If you decide to climb Kilimanjaro today, you are likely to find members of the Chagga, Tanzania’s third-largest, mainly as porters and guides.
Numbering more than 2 million, the Chagga people, who occupy the southern and eastern slopes of Kilimanjaro are famed for being Tanzania’s wealthiest and most powerful people.
This is mainly due to their strong work ethic largely in farming and the extent of western education they received, having found themselves in Kilimanjaro, one of the first places to accept missionaries in Europe.
The Chagga also remain one of the most visible tribes in Tanzania who have been able to maintain a strong sense of identity and pride despite their diverse origins.
Historical accounts state that the Chagga are part of Bantu peoples who came to Kilimanjaro in a succession of migrations that began about 400 years ago. These Bantu people entered Kilimanjaro from the north-east, following local mayhem in that area.
They decided to settle in the eastern side of the mountain, but they realized that the area was already inhabited by an aboriginal people known as Wakonyingo, who were said to be pygmies.
There was also the Wangassa, a tribe similar to the Masai, and the Umbo of the Usambara mountains. These groups would eventually be driven out or absorbed by the Chagga, writes Kilimanjaro Experts.
With different beliefs, customs and languages and the lack of feelings of kinship or loyalty to their neighbor, these Bantu people, who would later be known as Chagga, settled into family groups known as clans but soon these family ties got cut and lost as people moved away to settle on other parts of the mountain.
The Chagga suddenly developed new loyalties to the region in which they were living and the neighbours with whom they shared the land. About twenty states and chiefdoms emerged out of this.
Johannes Rebmann, who was the first European missionary to reach the mountain in 1848, said “he found that Kilimanjaro was so actively involved in far-reaching trading connections that a chief whose court he visited had a coastal Swahili resident in his entourage. Chagga chiefdoms traded with each other, with the peoples of the regions immediately surrounding the mountain (such as the Kamba, the Maasai, and the Pare), and also with coastal caravans. Some of this trading was hand to hand, some of it at markets, which were a general feature of the area. Many chiefdoms had several produce markets largely run by women, just as they are today.”
But these Chagga chiefdoms would soon start going to war with one another and with nearby peoples, and this was largely over control of slave routes, over ivory, slaves, cattle, iron, and other booties of war. During some of these raids, slaves would be taken with the weaker party usually accepting defeat.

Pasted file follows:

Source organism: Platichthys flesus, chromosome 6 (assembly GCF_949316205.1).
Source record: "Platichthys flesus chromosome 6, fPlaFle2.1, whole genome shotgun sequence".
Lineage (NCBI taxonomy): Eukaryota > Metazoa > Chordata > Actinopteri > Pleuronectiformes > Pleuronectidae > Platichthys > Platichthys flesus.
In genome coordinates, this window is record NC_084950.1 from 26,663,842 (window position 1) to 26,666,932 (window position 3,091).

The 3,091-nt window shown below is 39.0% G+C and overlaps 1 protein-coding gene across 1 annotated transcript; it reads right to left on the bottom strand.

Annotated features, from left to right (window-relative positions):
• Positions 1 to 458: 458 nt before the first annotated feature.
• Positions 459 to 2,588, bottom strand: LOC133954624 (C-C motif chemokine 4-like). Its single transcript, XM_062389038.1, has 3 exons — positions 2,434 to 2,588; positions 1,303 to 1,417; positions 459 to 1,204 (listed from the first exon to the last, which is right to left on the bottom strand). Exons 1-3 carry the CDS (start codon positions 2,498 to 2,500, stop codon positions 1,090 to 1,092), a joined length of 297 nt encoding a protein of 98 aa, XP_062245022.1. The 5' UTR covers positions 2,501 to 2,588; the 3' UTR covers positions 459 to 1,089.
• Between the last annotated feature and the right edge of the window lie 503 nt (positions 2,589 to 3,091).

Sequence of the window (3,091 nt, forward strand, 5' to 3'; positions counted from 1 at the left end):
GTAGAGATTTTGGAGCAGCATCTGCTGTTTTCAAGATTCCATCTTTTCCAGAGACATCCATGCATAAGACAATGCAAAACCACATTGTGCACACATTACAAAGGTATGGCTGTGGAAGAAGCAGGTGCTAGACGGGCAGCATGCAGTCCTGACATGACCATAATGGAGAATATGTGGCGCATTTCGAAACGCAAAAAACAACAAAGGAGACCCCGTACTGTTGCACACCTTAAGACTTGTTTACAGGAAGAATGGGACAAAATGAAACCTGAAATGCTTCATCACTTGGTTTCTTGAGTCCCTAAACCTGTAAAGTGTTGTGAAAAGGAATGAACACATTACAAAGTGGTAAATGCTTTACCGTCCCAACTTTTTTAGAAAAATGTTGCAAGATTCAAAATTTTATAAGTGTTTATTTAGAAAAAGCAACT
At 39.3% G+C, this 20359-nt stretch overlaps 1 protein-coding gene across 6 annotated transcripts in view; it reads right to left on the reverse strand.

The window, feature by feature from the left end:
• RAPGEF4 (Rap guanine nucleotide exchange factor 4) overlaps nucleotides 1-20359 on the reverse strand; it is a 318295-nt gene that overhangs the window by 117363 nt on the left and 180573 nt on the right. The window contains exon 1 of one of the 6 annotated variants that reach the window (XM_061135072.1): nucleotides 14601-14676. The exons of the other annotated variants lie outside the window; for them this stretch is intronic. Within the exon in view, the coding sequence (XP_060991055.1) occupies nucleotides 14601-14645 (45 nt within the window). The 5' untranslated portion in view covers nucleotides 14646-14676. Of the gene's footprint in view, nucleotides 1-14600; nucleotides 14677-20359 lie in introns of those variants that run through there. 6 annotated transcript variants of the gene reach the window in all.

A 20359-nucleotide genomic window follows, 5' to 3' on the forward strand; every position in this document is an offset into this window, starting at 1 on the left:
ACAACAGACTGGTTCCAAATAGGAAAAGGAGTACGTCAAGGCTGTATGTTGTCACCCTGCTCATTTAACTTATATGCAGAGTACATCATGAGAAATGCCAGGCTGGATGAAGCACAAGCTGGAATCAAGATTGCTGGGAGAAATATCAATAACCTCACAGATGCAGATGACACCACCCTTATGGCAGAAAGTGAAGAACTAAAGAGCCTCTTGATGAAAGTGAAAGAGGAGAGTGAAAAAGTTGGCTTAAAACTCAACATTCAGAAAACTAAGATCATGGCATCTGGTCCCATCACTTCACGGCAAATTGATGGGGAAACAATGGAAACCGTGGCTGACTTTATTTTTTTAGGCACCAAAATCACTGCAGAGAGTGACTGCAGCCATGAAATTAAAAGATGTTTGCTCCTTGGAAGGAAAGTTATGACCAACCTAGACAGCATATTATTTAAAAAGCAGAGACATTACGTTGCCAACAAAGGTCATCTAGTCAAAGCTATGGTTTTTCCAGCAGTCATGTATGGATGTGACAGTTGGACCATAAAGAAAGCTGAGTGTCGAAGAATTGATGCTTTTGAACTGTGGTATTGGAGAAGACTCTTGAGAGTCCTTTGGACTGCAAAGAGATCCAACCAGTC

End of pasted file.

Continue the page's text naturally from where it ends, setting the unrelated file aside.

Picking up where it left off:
Ultimately, the number of different groups would cut down to about just six tribes with each named after one of the mountain’s rivers as in, for instance, the Wamoshi Chaggas (after the Moshi River).
In the latter part of the 19th century when the Germans took control of the region, the various groups set aside all their differences and united for a common front to battle their colonial masters. This eventually led to the formation of a single ethnic group – the Chagga.
Also known as Wachagga, the Chagga people, who are today predominantly Christians following a patrilineal system of inheritance, had, in the nineteenth century, been mainly farmers and cattle keepers.
With extensive irrigation systems, they also cultivated various crops such as yams, maize, beans, cassava, sweet potatoes, sugarcane, and tobacco. With the favourable climate of the area in which they live and their successful farming methods, the Chagga remain the richest tribe in Tanzania and one of the richest tribes in East Africa.
It is therefore not surprising the calibre of persons from the area, including Reginald Mengi, Tanzanian industrialist and media tycoon; Michael Shirima, Tanzanian businessman, entrepreneur, and philanthropist; Nathaniel Mtu, first Chaggan historian, and Prof. Leonard Shayo, Mathematician and former presidential candidate.
Today, a subsistence dimension of the banana-vegetable-animal domestic economy persists in the household gardens of the Chagga people, but it operates in an entirely different context from that of former times, an account by Encyclopedia said.
Banana plants and coffee bushes, however, continue to be male property while women continue to do most of the agricultural and domestic work. But being a highly educated tribe in Tanzania, tour guides say that in even the most obscure corners of the country, you are likely to find Chagga people working as traders, merchants, officials, teachers and doctors.